American League Outfielders: Overvalued and Undervalued

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With the MLB season right around the corner, we are in high-season for fantasy baseball drafts. Before you enter your draft room this year, it would behoove you to check out our ADP analysis pieces here at RotoBaller.

We will ensure you have a good working knowledge of how players are being viewed, when to grab your targeted guys, and when to let your league mates jump on a guy going too early. In the end, you will look like a genius.

Today we take a look at two American League outfielders that are going far too early in drafts, and then flip the script and analyze four potential studs that will warrant a reach on draft day.

Editor's Note: Last chance to join the Monthly Challenge on Fantrax. Free to join, league winners get a full season of Premium access for all sports ($99 value).

 

Overvalued American League Outfielders

Miguel Sano, Minnesota Twins

2017 ADP: 126, OF36

First of all, power-only hitters are so 2015. Especially ones that strikeout in OVER A THIRD of their at bats. The day dreams about what Sano could blossom into are slowly fading for me, as he continues to prove he can't hit offspeed pitches. He's like the big guy from Trouble with the Curve. The Twins should've gone with the peanut boy. So far this spring, in 35 AB, Sano has two walks and 16 strikeouts.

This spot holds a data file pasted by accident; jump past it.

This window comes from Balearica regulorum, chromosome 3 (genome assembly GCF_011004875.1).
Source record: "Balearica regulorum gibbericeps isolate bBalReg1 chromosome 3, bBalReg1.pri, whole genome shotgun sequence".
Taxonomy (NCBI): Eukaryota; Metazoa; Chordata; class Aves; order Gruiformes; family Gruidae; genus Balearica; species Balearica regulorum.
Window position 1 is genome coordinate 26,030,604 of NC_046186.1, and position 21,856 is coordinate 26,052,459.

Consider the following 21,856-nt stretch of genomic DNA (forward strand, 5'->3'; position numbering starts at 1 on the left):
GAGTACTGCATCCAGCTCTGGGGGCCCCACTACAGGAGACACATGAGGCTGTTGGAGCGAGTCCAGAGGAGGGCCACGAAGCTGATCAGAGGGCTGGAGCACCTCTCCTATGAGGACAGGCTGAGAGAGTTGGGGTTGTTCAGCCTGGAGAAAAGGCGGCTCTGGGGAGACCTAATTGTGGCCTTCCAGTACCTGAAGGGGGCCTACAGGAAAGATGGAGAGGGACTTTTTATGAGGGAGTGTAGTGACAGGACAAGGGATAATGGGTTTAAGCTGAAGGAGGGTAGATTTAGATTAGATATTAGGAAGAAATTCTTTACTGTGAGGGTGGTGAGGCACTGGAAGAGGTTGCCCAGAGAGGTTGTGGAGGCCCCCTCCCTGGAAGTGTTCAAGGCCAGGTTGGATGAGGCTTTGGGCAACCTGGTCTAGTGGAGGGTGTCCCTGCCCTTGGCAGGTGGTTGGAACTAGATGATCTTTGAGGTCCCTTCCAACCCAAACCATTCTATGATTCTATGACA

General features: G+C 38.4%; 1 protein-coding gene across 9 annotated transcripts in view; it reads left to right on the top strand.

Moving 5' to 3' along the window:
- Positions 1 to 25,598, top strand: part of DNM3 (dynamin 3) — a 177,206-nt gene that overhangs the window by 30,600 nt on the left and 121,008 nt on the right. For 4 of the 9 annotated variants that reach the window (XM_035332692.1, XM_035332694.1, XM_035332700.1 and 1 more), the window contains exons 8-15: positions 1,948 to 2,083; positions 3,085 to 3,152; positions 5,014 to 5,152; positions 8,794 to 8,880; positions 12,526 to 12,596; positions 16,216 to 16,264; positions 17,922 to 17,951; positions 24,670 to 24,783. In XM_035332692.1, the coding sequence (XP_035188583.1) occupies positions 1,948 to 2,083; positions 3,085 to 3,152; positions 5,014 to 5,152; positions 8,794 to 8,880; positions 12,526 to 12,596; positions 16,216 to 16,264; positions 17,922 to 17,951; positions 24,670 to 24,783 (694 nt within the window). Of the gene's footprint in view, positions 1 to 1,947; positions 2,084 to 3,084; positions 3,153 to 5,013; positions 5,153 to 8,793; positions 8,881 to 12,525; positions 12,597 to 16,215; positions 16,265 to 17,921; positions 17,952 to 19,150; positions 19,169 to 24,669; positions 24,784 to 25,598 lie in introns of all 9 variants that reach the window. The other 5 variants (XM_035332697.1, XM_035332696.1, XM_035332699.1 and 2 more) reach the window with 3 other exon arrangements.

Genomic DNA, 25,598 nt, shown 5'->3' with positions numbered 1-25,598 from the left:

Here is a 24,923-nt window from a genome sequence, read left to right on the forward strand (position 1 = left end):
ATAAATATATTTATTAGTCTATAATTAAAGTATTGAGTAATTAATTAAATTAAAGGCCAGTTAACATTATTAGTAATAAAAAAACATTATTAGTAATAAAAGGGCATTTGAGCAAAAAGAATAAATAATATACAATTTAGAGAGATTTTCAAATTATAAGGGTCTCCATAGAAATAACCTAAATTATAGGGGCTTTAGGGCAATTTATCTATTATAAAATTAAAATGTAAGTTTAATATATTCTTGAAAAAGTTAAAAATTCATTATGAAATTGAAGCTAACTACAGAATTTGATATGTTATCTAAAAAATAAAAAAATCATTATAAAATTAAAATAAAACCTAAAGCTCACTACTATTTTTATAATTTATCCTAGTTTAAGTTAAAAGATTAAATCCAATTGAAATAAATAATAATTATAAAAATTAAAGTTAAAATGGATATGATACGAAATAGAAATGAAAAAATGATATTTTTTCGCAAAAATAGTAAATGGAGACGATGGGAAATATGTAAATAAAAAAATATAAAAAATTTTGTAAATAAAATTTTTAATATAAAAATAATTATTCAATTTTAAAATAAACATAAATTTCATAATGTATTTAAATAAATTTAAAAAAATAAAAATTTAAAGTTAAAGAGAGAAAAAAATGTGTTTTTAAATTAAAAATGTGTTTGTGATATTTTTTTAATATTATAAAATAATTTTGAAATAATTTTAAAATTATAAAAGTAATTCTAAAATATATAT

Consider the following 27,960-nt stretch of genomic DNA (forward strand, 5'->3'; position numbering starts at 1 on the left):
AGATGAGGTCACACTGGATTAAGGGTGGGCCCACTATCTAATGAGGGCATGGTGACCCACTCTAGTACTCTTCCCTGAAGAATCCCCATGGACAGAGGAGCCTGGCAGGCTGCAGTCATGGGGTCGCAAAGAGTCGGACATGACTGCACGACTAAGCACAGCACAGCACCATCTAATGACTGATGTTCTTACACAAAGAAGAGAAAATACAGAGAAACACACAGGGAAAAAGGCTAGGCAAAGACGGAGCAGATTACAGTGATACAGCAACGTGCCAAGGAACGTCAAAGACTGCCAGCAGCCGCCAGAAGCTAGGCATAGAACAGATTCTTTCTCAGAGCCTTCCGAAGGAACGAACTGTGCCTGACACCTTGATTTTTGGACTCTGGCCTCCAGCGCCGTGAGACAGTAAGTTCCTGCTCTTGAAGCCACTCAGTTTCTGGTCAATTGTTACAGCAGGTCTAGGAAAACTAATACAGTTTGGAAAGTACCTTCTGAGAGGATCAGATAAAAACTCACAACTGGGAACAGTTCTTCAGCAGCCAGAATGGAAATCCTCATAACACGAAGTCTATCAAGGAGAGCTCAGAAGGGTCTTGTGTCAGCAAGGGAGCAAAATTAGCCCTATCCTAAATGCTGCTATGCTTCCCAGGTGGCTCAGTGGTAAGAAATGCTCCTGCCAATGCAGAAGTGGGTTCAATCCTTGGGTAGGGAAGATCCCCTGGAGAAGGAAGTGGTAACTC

Sano is currently being drafted on average ahead of speedsters like Jose Peraza and Odubel Herrera, which I find much more valuable in today's fantasy landscape. But even if you were in need of power at this point, I would much rather take a slugger with a higher floor like Adam Duvall who is going 23 picks later. Unless it's Chris Davis, who provides almost a guarantee of 40 HR, I am not about tanking on BA for cheap power until the end of my draft.

Carlos Beltran, Houston Astros

2017 ADP: 186, OF51

This one's easy for me. The future Hall of Famer turned back the clock in 2016, hitting 29 HR (his most since 2012) with an impressive .295 BA. His first 99 games were in a Yankees uniform, in which he hit 22 bombs with a .304 BA. 14 of those HR came at home, in 2016's number one HR park at Yankee Stadium. He was then traded to the Rangers for his final 52 games. He proceeded to hit just seven HR with a .280 BA. For what it's worth, Rangers Ballpark in Arlington still ranked in the top half of HR. In the offseason he was acquired by the Houston Astros. He will turn 40 at the end of April, and will be playing at Minute Maid Park, which ranked 23rd in HR.

As you see, I believe the 2012 power resurgence was more of a mirage created by that short RF in Yankee Stadium, which is where the majority of Beltran's HR landed in 2016. I don't think we see anywhere near 30 long balls this year, as he crests 40 years and moves to a much less power-friendly home. There is also the issue of PA, considering the number of solid bats fighting for playing time in Houston that could easily slide into the DH slot to give the old man some rest. It's just absurd that Beltran is being picked on average ahead of some massive upside guys. Here are the next 10 outfielders in the ADP going after him: Hunter Pence, Carlos Gomez, Keon Broxton, Randal Grichuk, Ender Inciarte, Yasiel Puig, Eric Thames, Nomar Mazara, Kevin Kiermaier, and Jarrod Dyson. Give me any of those 10 over Beltran, whether it is for the youth, the speed, or the upside.